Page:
A playful visual twist sets this apart from other car vocabulary books.

OUR CAR

A child describes the family vehicle in this simple, colorful introduction to cars imported from Poland.

On the front cover, a small figure in a lime-green shirt leans over the back of a convertible, holding a string that extends over the book’s spine to the back cover, where it’s tied to a lime-green balloon bearing the words “What is your car like?” The young balloon-holder sets out to model an answer to that very question, the art using bold colors and simple, evocative shapes (in what appear to be chalk or oil pastel) to share basic car-related concepts, including maintenance and driving protocol. Each spread puts one vocabulary word (rendered in exaggeratedly large, black letters in the hand-lettered text) in context: “Sometimes, the engine screeches like a wild animal. / Then the mechanic has to take a look….” The illustrations whimsically support this, as the hood morphs subtly to resemble the open, toothed jaws of a ferocious beast. Carefully considered formatting and design also support the narrative: The landscape format echoes the car’s shape, and the illustrations at times wink at their own construction—a smear of pigment represents the car moving through wind, and white lines resembling eraser marks appear on the car when the family washes it. All human figures throughout the book are the same shade of hot pink and wear fairly gender-ambiguous clothing; the child’s father is the only person explicitly referred to by gendered pronouns in the text.

A playful visual twist sets this apart from other car vocabulary books. (Picture book. 2-5)

Pub Date: Aug. 21, 2018

ISBN: 978-1-62672-246-0

Page Count: 32

Publisher: Neal Porter/Roaring Brook

Review Posted Online: May 23, 2018

Kirkus Reviews Issue: June 15, 2018

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Plotless and pointless, the book clearly exists only because its celebrity author wrote it.

YOUR BABY'S FIRST WORD WILL BE DADA

A succession of animal dads do their best to teach their young to say “Dada” in this picture-book vehicle for Fallon.

A grumpy bull says, “DADA!”; his calf moos back. A sad-looking ram insists, “DADA!”; his lamb baas back. A duck, a bee, a dog, a rabbit, a cat, a mouse, a donkey, a pig, a frog, a rooster, and a horse all fail similarly, spread by spread. A final two-spread sequence finds all of the animals arrayed across the pages, dads on the verso and children on the recto. All the text prior to this point has been either iterations of “Dada” or animal sounds in dialogue bubbles; here, narrative text states, “Now everybody get in line, let’s say it together one more time….” Upon the turn of the page, the animal dads gaze round-eyed as their young across the gutter all cry, “DADA!” (except the duckling, who says, “quack”). Ordóñez's illustrations have a bland, digital look, compositions hardly varying with the characters, although the pastel-colored backgrounds change. The punch line fails from a design standpoint, as the sudden, single-bubble chorus of “DADA” appears to be emanating from background features rather than the baby animals’ mouths (only some of which, on close inspection, appear to be open). It also fails to be funny.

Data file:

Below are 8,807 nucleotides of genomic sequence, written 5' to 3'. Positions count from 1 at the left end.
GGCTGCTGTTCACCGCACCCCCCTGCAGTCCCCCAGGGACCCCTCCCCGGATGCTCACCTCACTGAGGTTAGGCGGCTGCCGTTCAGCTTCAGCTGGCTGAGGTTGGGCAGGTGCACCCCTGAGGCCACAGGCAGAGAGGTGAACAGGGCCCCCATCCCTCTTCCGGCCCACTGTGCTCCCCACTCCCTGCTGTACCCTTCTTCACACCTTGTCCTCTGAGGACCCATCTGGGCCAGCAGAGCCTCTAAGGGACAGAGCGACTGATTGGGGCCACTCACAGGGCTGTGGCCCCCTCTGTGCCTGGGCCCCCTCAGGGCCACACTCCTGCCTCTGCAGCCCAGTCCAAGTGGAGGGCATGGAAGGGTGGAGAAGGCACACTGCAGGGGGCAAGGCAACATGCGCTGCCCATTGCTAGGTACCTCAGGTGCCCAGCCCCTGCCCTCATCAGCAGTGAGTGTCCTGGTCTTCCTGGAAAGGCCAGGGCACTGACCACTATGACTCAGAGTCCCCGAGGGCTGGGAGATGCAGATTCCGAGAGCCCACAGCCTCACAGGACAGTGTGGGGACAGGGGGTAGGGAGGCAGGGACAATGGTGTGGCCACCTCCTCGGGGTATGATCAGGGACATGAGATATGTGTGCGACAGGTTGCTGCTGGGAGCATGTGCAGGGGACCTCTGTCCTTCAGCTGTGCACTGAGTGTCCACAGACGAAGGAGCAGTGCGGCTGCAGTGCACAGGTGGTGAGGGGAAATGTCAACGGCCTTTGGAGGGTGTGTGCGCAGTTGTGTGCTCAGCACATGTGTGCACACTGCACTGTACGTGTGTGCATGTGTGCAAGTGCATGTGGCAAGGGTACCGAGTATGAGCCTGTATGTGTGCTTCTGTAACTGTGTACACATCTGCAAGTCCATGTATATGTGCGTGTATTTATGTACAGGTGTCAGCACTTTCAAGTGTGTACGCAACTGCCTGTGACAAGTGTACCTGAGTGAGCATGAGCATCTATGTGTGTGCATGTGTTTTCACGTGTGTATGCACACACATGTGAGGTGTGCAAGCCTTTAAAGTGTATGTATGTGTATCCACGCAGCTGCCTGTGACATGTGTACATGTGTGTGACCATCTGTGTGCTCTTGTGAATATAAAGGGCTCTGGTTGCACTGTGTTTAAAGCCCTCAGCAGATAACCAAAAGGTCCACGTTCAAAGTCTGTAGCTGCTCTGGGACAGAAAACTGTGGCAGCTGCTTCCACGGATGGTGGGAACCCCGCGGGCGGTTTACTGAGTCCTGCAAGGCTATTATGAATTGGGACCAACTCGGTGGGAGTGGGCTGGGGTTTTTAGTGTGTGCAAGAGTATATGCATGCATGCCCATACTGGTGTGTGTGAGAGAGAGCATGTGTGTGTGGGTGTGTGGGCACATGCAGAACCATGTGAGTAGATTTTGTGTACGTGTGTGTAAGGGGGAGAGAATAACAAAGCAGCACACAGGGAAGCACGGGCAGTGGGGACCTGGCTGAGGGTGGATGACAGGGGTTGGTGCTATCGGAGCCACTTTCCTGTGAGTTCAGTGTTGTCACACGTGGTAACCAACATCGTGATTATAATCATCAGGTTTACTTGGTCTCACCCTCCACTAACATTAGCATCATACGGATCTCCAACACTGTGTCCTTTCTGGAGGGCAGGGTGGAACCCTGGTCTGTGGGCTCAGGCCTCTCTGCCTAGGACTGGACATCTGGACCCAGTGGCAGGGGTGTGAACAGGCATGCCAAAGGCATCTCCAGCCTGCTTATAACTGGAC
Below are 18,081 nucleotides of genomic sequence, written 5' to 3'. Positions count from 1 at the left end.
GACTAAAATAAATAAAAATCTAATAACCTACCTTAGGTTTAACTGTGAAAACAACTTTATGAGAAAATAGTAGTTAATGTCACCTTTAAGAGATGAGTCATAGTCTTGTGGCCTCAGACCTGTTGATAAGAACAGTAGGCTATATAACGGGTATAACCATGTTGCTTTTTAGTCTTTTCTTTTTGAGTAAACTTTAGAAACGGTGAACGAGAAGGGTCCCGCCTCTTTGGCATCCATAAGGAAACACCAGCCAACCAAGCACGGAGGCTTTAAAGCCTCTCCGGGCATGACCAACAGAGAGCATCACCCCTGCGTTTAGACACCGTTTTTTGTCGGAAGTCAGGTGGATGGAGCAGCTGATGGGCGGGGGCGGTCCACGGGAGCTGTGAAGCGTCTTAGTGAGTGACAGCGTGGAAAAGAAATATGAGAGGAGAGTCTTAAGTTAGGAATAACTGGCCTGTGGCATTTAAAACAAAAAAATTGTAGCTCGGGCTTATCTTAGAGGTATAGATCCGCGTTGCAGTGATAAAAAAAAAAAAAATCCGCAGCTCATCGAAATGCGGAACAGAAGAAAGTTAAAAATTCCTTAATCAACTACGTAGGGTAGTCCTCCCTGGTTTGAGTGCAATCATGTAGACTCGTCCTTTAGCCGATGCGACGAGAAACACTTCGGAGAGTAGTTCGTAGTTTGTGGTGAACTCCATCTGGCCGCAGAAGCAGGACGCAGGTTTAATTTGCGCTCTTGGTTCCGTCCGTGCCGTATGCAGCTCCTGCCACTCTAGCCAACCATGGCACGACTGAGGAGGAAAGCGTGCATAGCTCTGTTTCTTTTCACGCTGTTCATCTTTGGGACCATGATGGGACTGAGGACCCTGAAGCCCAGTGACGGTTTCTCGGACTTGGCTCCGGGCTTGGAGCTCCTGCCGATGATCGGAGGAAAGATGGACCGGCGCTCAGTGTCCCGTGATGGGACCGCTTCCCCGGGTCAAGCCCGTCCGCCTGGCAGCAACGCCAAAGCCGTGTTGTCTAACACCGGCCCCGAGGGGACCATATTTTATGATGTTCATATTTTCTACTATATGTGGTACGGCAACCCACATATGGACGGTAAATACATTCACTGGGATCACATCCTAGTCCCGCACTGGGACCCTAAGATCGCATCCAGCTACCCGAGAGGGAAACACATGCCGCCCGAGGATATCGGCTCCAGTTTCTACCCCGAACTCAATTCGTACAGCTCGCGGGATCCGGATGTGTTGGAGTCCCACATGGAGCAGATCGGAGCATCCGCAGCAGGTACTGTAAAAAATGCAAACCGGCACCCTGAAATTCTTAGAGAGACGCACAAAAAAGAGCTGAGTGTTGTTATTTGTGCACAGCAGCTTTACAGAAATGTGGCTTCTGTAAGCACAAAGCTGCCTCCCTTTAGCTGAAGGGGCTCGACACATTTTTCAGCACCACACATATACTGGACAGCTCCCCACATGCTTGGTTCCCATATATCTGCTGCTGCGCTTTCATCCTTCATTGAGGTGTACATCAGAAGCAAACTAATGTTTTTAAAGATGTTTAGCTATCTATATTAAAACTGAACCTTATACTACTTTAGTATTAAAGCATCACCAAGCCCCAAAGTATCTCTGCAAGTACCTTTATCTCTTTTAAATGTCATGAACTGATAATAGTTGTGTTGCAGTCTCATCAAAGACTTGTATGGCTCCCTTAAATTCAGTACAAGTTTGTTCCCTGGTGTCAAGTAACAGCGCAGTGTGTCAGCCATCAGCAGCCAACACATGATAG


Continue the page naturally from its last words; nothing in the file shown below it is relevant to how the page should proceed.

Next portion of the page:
Plotless and pointless, the book clearly exists only because its celebrity author wrote it. (Picture book. 3-5)

Pub Date: June 9, 2015

ISBN: 978-1-250-00934-0

Page Count: 32

Publisher: Feiwel & Friends

Review Posted Online: April 15, 2015

Kirkus Reviews Issue: May 1, 2015

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A good choice for caregivers looking for a positive, uncomplicated introduction to a new baby that focuses on everything an...

I AM A BIG BROTHER

A little boy exults in his new role as big brother.

Rhyming text describes the arrival of a new baby and all of the big brother’s rewarding new duties. He gets to help with feedings, diaper changes, playtime, bathtime, and naptime. Though the rhyming couplets can sometimes feel a bit forced and awkward, the sentiment is sweet, as the focus here never veers from the excitement and love a little boy feels for his tiny new sibling. The charming, uncluttered illustrations convincingly depict the growing bond between this fair-skinned, rosy-cheeked, smiling pair of boys. In the final pages, the parents, heretofore kept mostly out of view, are pictured holding the children. The accompanying text reads: “Mommy, Daddy, baby, me. / We love each other—a family!” In companion volume I Am a Big Sister, the little boy is replaced with a little girl with bows in her hair. Some of the colors and patterns in the illustrations are slightly altered, but it is essentially the same title.

A good choice for caregivers looking for a positive, uncomplicated introduction to a new baby that focuses on everything an older sibling can do to help. (Board book. 2-4)

Pub Date: Jan. 27, 2015

ISBN: 978-0-545-68886-4

Page Count: 24

Publisher: Cartwheel/Scholastic

Review Posted Online: March 17, 2015

Kirkus Reviews Issue: July 1, 2015

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